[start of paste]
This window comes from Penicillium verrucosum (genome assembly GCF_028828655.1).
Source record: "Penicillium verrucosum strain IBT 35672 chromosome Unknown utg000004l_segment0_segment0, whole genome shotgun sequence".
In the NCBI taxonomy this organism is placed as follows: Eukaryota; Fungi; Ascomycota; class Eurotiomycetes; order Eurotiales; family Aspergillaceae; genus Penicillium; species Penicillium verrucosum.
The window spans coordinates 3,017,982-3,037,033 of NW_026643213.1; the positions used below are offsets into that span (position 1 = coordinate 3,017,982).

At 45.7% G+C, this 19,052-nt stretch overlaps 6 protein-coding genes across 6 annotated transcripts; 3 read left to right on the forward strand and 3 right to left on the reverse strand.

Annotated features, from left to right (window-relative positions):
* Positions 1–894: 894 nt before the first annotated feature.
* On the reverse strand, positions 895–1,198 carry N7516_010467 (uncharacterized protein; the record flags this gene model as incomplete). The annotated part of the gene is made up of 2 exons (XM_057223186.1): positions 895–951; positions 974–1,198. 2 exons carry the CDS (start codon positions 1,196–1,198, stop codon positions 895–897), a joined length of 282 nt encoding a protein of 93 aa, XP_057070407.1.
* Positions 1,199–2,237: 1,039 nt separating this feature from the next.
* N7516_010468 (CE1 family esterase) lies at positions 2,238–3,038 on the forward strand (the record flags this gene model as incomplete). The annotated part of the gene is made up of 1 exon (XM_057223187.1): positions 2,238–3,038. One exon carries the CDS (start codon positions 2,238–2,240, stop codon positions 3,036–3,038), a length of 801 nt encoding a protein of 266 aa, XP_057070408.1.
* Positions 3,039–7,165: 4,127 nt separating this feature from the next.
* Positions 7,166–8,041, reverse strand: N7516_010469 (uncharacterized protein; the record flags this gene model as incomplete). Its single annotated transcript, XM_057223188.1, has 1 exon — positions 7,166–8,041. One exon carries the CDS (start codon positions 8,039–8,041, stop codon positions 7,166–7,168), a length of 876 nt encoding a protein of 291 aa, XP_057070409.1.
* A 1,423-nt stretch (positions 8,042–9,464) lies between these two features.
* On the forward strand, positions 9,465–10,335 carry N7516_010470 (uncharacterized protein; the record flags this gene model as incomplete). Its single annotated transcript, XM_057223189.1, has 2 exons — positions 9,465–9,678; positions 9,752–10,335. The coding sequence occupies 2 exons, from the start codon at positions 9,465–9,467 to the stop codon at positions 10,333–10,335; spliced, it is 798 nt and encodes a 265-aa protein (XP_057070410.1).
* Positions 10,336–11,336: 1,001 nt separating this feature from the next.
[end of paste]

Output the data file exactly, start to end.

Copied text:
This window comes from Penicillium verrucosum (genome assembly GCF_028828655.1).
Source record: "Penicillium verrucosum strain IBT 35672 chromosome Unknown utg000004l_segment0_segment0, whole genome shotgun sequence".
In the NCBI taxonomy this organism is placed as follows: Eukaryota; Fungi; Ascomycota; class Eurotiomycetes; order Eurotiales; family Aspergillaceae; genus Penicillium; species Penicillium verrucosum.
The window spans coordinates 3,017,982-3,037,033 of NW_026643213.1; the positions used below are offsets into that span (position 1 = coordinate 3,017,982).

At 45.7% G+C, this 19,052-nt stretch overlaps 6 protein-coding genes across 6 annotated transcripts; 3 read left to right on the forward strand and 3 right to left on the reverse strand.

Annotated features, from left to right (window-relative positions):
* Positions 1–894: 894 nt before the first annotated feature.
* On the reverse strand, positions 895–1,198 carry N7516_010467 (uncharacterized protein; the record flags this gene model as incomplete). The annotated part of the gene is made up of 2 exons (XM_057223186.1): positions 895–951; positions 974–1,198. 2 exons carry the CDS (start codon positions 1,196–1,198, stop codon positions 895–897), a joined length of 282 nt encoding a protein of 93 aa, XP_057070407.1.
* Positions 1,199–2,237: 1,039 nt separating this feature from the next.
* N7516_010468 (CE1 family esterase) lies at positions 2,238–3,038 on the forward strand (the record flags this gene model as incomplete). The annotated part of the gene is made up of 1 exon (XM_057223187.1): positions 2,238–3,038. One exon carries the CDS (start codon positions 2,238–2,240, stop codon positions 3,036–3,038), a length of 801 nt encoding a protein of 266 aa, XP_057070408.1.
* Positions 3,039–7,165: 4,127 nt separating this feature from the next.
* Positions 7,166–8,041, reverse strand: N7516_010469 (uncharacterized protein; the record flags this gene model as incomplete). Its single annotated transcript, XM_057223188.1, has 1 exon — positions 7,166–8,041. One exon carries the CDS (start codon positions 8,039–8,041, stop codon positions 7,166–7,168), a length of 876 nt encoding a protein of 291 aa, XP_057070409.1.
* A 1,423-nt stretch (positions 8,042–9,464) lies between these two features.
* On the forward strand, positions 9,465–10,335 carry N7516_010470 (uncharacterized protein; the record flags this gene model as incomplete). Its single annotated transcript, XM_057223189.1, has 2 exons — positions 9,465–9,678; positions 9,752–10,335. The coding sequence occupies 2 exons, from the start codon at positions 9,465–9,467 to the stop codon at positions 10,333–10,335; spliced, it is 798 nt and encodes a 265-aa protein (XP_057070410.1).
* Positions 10,336–11,336: 1,001 nt separating this feature from the next.